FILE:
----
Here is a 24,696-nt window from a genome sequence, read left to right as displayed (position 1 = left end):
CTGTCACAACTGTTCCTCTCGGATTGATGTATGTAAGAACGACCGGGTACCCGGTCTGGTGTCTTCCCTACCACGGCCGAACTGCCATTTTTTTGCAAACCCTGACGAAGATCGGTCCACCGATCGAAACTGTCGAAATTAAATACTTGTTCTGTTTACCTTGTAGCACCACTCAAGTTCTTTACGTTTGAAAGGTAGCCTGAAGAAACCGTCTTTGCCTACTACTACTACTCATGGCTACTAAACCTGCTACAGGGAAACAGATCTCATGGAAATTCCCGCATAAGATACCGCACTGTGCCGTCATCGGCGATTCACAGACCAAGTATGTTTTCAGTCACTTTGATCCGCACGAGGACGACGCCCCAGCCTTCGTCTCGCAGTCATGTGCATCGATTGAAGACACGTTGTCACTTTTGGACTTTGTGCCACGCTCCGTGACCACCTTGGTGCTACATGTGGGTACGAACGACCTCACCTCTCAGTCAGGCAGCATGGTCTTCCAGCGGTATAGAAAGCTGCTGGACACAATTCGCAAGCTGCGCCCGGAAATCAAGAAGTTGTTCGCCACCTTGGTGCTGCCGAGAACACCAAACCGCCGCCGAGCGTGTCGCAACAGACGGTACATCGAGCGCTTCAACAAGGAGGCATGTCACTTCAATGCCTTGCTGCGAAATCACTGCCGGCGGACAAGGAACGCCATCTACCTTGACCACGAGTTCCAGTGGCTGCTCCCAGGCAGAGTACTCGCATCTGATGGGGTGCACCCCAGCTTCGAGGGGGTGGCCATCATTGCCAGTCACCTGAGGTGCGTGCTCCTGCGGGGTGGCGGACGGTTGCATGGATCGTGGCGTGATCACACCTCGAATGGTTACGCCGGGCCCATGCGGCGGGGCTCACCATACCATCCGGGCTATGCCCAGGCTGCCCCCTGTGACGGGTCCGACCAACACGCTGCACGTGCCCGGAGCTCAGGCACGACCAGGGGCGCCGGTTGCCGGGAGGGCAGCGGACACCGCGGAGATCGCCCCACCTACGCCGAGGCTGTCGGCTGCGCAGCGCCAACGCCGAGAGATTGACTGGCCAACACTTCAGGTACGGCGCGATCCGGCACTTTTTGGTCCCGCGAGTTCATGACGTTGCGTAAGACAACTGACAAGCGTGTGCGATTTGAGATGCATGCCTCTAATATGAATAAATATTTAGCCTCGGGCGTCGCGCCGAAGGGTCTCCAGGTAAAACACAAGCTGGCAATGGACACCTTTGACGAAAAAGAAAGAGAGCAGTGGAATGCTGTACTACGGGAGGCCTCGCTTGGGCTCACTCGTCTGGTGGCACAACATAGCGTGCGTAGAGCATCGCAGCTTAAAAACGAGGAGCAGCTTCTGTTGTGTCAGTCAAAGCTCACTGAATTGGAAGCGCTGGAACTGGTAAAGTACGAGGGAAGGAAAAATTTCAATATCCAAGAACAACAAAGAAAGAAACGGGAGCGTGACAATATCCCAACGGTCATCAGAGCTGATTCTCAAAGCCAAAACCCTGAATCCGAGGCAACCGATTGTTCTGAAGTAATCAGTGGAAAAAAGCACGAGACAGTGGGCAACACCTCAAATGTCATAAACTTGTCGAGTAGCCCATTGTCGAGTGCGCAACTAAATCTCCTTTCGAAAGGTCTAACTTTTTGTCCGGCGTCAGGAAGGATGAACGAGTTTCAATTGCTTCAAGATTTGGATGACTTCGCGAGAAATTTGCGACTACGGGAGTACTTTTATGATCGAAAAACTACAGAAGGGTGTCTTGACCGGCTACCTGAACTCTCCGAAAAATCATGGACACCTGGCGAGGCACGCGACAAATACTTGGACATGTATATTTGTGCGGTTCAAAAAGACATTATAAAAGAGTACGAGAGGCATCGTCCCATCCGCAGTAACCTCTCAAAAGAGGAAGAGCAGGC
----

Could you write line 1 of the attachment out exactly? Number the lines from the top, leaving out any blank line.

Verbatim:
Here is a 24,696-nt window from a genome sequence, read left to right as displayed (position 1 = left end):